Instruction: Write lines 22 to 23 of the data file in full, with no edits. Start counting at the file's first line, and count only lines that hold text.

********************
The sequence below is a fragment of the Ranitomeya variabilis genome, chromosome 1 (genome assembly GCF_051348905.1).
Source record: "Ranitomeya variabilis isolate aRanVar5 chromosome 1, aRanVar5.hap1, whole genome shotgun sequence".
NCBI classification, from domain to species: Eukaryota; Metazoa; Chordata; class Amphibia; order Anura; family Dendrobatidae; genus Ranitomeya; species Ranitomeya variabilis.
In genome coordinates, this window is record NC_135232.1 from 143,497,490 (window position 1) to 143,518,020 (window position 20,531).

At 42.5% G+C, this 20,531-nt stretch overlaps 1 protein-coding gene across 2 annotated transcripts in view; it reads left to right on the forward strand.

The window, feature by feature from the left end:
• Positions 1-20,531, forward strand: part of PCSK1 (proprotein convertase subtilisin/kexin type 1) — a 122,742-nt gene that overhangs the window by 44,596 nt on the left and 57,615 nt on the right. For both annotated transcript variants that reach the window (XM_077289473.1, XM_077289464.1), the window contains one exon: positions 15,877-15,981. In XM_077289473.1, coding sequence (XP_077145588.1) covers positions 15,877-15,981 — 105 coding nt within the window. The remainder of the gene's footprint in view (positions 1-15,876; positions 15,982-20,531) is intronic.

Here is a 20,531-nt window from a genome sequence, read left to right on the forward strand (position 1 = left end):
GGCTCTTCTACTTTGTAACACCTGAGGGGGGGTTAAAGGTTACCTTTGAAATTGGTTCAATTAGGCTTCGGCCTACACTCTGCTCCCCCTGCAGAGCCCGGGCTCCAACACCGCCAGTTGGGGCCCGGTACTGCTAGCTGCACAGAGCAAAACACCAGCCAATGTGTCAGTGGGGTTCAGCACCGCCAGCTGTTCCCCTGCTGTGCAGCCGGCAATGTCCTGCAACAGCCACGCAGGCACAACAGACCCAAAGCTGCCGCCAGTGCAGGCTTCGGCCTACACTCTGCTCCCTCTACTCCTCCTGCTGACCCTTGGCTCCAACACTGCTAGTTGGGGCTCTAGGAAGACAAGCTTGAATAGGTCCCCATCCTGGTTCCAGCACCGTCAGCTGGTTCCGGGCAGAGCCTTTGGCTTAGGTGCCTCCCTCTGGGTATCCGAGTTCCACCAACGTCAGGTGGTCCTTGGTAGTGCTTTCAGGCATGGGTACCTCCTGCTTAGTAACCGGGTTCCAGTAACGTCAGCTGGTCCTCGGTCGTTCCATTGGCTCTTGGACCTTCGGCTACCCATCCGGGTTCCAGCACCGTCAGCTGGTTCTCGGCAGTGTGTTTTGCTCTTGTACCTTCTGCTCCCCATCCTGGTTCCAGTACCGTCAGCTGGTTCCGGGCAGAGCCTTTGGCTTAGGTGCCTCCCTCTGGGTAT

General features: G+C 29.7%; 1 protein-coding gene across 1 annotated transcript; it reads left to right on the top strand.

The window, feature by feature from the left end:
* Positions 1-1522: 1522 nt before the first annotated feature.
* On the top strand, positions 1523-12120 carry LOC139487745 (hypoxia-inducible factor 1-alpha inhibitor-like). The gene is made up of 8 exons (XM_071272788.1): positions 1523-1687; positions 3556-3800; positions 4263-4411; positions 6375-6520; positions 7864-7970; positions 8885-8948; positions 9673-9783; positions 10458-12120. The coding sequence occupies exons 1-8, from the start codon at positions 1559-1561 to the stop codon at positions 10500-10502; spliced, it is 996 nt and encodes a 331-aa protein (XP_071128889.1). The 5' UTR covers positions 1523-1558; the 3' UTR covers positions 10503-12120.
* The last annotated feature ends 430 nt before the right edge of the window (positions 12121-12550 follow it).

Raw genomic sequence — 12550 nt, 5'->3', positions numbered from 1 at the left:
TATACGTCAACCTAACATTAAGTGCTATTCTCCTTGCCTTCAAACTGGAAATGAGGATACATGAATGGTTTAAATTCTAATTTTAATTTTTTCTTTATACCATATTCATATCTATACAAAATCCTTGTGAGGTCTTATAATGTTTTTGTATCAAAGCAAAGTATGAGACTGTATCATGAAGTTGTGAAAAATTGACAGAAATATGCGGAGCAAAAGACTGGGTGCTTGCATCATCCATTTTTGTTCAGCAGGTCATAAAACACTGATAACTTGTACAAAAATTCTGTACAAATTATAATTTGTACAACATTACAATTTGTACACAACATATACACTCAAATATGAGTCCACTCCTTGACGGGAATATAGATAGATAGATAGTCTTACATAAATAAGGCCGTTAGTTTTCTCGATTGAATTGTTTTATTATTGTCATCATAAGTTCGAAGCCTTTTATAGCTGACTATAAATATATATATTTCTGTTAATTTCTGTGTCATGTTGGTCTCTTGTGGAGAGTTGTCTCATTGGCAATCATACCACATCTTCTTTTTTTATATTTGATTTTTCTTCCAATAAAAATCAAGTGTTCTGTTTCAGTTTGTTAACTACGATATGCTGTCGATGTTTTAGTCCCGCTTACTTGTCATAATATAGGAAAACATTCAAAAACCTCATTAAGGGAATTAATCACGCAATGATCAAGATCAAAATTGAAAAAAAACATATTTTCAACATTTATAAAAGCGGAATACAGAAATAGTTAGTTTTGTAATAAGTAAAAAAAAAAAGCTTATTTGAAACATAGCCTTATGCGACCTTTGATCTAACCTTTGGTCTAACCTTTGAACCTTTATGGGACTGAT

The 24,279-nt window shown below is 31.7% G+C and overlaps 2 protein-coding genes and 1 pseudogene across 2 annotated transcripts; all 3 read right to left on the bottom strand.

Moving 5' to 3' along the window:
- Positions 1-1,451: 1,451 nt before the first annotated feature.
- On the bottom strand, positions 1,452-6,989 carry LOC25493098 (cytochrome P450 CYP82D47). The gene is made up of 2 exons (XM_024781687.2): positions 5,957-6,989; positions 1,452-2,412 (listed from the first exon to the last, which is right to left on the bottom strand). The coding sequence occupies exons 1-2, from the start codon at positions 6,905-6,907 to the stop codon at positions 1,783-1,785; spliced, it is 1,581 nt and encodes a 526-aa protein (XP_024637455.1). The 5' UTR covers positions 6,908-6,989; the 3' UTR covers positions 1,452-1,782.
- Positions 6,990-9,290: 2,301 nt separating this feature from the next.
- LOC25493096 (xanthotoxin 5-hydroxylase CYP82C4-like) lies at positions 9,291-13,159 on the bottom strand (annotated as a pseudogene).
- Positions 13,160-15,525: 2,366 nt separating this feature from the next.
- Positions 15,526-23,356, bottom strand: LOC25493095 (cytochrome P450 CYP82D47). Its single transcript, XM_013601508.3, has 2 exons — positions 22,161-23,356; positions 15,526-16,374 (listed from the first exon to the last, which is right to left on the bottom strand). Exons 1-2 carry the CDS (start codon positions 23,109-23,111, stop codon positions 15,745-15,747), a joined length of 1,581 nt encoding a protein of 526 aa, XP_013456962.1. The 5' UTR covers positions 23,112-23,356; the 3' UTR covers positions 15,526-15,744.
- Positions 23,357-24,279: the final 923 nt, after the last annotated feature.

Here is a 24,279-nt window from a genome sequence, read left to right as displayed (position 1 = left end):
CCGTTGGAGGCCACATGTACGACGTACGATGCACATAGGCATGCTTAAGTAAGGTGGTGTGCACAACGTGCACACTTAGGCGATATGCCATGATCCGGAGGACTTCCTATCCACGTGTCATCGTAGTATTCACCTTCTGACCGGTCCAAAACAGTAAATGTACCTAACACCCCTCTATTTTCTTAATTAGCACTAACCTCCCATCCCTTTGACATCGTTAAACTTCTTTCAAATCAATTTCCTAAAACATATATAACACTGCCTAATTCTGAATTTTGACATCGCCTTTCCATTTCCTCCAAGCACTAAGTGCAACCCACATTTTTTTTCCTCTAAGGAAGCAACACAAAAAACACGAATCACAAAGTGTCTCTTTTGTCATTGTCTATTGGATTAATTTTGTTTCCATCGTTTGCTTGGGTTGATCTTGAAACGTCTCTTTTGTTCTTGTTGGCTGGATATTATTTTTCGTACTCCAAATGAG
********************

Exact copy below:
- LOC25493096 (xanthotoxin 5-hydroxylase CYP82C4-like) lies at positions 9,291-13,159 on the bottom strand (annotated as a pseudogene).
- Positions 13,160-15,525: 2,366 nt separating this feature from the next.